FAQs on Tips and Gratuities

Tips and gratuities are an area of wages in that can become confusing for employers, employees, and the legal assistance who settle their disputes. We have put together a few frequently asked questions that we hear about restaurant tips and gratuities on a daily basis that will be helpful in deciding if a situation is legitimate or illegal.

Q: Does my employer have any rights to my tips? 

A: No, any money you get in the form of a tip is entirely yours and your employer has no say over it.

Q: Can I be required to share my tips with my fellow employees by my employer? For example, the bartender or the busboy. 

A: Yes. As long as they took part in the same service as you did, then your employer has a right to ask you to share your tip since the law allows for involuntary tip pooling.

Q: How soon can I receive my tip from my employer if it is included in a credit card? 

A: Your employer is required to add all your credited tips on to your pay check on the next immediate pay day, or in cash that evening or the next day.

Q: What qualifies as a tip?

A: Any money that has been left to the employee by a customer apart from the amount which is due for the goods or services that have been rendered. Tips only belong to the employee to the exclusion of the employer.

Q: Is it legal for my employer to deduct credit card processing fees from my tips?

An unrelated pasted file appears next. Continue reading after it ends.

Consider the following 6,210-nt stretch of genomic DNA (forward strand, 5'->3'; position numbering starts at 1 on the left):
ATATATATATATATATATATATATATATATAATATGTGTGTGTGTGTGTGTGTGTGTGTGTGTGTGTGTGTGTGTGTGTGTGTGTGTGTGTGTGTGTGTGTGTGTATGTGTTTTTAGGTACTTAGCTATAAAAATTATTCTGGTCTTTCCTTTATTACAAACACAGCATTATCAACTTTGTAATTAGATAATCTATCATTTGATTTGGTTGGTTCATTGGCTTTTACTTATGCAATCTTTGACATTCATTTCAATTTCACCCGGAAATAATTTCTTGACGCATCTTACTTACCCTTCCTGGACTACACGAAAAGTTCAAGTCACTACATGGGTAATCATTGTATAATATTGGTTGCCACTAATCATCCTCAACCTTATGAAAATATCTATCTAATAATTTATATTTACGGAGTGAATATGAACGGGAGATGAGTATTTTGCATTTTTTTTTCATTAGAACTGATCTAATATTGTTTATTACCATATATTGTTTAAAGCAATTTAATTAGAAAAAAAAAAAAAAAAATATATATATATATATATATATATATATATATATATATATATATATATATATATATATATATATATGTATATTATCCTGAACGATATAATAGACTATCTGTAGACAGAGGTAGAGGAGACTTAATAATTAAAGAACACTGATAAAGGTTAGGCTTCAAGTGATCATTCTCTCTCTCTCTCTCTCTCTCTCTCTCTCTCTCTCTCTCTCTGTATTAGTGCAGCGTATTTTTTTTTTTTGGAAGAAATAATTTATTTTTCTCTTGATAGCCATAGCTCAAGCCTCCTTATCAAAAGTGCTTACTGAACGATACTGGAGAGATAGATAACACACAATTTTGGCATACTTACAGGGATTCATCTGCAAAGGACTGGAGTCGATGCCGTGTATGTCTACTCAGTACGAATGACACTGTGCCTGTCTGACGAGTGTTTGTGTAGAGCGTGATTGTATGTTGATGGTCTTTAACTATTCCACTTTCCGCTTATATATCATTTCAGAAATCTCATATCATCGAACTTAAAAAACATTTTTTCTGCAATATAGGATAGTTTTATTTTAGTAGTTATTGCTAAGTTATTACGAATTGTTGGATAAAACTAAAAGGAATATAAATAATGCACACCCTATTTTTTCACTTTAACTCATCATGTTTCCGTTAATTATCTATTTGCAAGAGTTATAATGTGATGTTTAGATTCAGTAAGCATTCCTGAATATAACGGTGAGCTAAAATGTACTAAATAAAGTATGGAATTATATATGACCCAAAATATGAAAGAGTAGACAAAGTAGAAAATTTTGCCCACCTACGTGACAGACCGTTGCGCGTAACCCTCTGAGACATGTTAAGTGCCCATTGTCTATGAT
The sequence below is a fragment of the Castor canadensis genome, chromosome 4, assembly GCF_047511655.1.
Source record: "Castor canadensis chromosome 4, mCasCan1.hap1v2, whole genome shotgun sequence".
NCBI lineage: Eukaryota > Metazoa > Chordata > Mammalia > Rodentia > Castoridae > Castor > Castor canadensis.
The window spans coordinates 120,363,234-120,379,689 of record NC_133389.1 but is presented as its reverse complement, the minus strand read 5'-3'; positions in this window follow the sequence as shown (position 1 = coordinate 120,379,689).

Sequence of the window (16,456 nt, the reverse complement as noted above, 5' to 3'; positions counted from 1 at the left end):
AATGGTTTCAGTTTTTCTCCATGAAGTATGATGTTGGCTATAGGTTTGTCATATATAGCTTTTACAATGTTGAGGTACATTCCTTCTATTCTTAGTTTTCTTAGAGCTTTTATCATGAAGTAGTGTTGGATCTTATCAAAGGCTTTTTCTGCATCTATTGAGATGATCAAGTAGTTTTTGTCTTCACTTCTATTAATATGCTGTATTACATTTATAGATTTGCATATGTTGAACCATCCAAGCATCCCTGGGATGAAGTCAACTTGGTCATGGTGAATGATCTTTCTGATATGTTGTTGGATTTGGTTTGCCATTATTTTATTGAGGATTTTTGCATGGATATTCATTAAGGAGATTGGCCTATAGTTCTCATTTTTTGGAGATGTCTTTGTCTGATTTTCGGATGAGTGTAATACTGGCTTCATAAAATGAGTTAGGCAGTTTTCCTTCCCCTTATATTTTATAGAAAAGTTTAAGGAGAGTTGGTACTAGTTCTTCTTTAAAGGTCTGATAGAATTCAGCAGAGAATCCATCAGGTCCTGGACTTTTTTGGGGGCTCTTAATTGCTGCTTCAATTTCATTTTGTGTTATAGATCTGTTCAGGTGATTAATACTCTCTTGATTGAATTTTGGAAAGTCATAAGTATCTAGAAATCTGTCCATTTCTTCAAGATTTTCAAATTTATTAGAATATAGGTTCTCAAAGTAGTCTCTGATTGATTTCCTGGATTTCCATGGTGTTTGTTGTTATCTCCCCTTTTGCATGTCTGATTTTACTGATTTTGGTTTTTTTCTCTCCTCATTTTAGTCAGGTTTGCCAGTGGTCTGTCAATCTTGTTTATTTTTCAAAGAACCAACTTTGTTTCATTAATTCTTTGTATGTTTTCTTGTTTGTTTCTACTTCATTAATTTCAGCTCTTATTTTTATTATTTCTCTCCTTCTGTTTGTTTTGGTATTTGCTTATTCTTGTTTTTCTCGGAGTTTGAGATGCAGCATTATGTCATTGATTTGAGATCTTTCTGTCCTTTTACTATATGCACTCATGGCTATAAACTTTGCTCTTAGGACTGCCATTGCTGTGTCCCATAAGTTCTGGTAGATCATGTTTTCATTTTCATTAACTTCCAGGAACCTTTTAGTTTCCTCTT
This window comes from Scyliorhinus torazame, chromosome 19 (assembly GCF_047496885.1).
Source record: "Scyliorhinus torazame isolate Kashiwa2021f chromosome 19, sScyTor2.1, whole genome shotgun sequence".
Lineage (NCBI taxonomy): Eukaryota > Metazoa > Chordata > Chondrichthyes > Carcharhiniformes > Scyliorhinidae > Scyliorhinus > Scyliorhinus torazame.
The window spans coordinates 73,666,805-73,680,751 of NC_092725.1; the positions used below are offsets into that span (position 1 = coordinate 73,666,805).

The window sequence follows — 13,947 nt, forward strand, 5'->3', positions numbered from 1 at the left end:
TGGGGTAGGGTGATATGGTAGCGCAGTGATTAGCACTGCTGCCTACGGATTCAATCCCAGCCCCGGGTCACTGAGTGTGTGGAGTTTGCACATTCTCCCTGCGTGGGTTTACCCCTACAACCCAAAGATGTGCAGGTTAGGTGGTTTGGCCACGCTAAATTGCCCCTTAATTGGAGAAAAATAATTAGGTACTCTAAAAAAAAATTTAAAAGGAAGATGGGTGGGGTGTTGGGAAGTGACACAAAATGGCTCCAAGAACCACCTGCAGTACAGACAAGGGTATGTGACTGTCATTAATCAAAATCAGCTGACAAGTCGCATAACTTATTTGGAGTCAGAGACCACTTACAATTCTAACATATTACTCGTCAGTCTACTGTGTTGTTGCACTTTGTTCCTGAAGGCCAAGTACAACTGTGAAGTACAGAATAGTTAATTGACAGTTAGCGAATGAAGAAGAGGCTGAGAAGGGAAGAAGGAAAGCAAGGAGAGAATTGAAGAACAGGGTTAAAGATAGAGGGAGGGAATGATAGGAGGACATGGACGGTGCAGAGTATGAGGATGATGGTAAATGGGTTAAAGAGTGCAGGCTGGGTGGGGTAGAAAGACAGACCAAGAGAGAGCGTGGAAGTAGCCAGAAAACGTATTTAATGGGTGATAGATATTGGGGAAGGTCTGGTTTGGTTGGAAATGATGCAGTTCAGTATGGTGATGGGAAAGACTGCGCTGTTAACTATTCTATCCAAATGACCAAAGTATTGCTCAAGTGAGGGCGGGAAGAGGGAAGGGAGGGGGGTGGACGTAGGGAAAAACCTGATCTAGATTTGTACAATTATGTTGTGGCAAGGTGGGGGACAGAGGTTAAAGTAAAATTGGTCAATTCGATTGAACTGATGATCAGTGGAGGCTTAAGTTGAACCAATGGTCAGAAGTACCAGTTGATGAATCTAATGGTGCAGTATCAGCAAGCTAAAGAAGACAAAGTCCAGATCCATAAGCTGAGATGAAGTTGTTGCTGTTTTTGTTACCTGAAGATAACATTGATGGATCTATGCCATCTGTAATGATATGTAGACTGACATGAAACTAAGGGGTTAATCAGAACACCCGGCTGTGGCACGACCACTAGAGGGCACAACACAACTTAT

A: No. if the credit card company charges the employer any credit card processing fees, the gratuities paid to the employee cannot be deducted to cater for those costs. The full amount shown on the credit card should be paid to the employee.

Q: What should I do if my employer does not comply with the law in matters concerning the tips I receive? 

A: There are two options. You can either take it up with the Division of Labor Standards Enforcement by filing a claim against your employer or file a law suit in court.

Q: What should I do when my employer retaliates for going against his abuse of my tips? 

A: If your employer discriminates against you in any way for objecting to his abuse of your tips, you should either file a lawsuit in court or file a complaint about retaliation/discrimination against your employer with the labor commissioner’s office.